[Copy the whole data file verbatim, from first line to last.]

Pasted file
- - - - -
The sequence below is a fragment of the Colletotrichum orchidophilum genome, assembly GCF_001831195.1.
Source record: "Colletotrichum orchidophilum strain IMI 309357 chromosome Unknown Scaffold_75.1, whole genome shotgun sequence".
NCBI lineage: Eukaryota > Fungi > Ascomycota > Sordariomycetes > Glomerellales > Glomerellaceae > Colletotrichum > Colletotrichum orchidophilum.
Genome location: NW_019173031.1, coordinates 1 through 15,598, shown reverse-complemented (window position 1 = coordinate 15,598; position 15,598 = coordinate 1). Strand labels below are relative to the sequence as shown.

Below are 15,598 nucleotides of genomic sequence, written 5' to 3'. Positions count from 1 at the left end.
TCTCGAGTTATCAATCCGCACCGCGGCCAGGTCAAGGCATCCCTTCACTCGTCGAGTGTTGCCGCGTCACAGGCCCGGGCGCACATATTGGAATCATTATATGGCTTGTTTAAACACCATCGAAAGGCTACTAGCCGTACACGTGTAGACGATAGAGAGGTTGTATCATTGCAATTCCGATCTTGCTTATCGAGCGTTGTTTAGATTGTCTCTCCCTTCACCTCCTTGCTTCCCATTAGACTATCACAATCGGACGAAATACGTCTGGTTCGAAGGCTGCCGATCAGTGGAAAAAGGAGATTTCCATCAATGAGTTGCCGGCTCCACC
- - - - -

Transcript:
The sequence below is a fragment of the Colletotrichum orchidophilum genome, assembly GCF_001831195.1.
Source record: "Colletotrichum orchidophilum strain IMI 309357 chromosome Unknown Scaffold_75.1, whole genome shotgun sequence".
NCBI lineage: Eukaryota > Fungi > Ascomycota > Sordariomycetes > Glomerellales > Glomerellaceae > Colletotrichum > Colletotrichum orchidophilum.
Genome location: NW_019173031.1, coordinates 1 through 15,598, shown reverse-complemented (window position 1 = coordinate 15,598; position 15,598 = coordinate 1). Strand labels below are relative to the sequence as shown.

Below are 15,598 nucleotides of genomic sequence, written 5' to 3'. Positions count from 1 at the left end.
TCTCGAGTTATCAATCCGCACCGCGGCCAGGTCAAGGCATCCCTTCACTCGTCGAGTGTTGCCGCGTCACAGGCCCGGGCGCACATATTGGAATCATTATATGGCTTGTTTAAACACCATCGAAAGGCTACTAGCCGTACACGTGTAGACGATAGAGAGGTTGTATCATTGCAATTCCGATCTTGCTTATCGAGCGTTGTTTAGATTGTCTCTCCCTTCACCTCCTTGCTTCCCATTAGACTATCACAATCGGACGAAATACGTCTGGTTCGAAGGCTGCCGATCAGTGGAAAAAGGAGATTTCCATCAATGAGTTGCCGGCTCCACC